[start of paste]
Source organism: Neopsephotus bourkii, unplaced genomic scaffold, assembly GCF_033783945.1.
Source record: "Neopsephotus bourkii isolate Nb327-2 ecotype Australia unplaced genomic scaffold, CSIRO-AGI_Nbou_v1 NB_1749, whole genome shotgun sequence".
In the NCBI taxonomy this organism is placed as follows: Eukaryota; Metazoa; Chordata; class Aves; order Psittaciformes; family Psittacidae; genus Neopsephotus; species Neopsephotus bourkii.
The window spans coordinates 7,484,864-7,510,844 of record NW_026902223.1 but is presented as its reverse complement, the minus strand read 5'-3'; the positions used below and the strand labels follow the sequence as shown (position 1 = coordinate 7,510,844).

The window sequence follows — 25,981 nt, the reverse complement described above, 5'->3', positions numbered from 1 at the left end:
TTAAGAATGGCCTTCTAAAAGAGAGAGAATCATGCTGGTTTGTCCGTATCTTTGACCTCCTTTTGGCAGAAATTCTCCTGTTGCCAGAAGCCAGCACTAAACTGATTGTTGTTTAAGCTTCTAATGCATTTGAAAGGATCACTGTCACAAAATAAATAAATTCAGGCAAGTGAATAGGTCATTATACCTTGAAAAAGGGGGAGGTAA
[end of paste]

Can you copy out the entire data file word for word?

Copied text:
Source organism: Neopsephotus bourkii, unplaced genomic scaffold, assembly GCF_033783945.1.
Source record: "Neopsephotus bourkii isolate Nb327-2 ecotype Australia unplaced genomic scaffold, CSIRO-AGI_Nbou_v1 NB_1749, whole genome shotgun sequence".
In the NCBI taxonomy this organism is placed as follows: Eukaryota; Metazoa; Chordata; class Aves; order Psittaciformes; family Psittacidae; genus Neopsephotus; species Neopsephotus bourkii.
The window spans coordinates 7,484,864-7,510,844 of record NW_026902223.1 but is presented as its reverse complement, the minus strand read 5'-3'; the positions used below and the strand labels follow the sequence as shown (position 1 = coordinate 7,510,844).

The window sequence follows — 25,981 nt, the reverse complement described above, 5'->3', positions numbered from 1 at the left end:
TTAAGAATGGCCTTCTAAAAGAGAGAGAATCATGCTGGTTTGTCCGTATCTTTGACCTCCTTTTGGCAGAAATTCTCCTGTTGCCAGAAGCCAGCACTAAACTGATTGTTGTTTAAGCTTCTAATGCATTTGAAAGGATCACTGTCACAAAATAAATAAATTCAGGCAAGTGAATAGGTCATTATACCTTGAAAAAGGGGGAGGTAA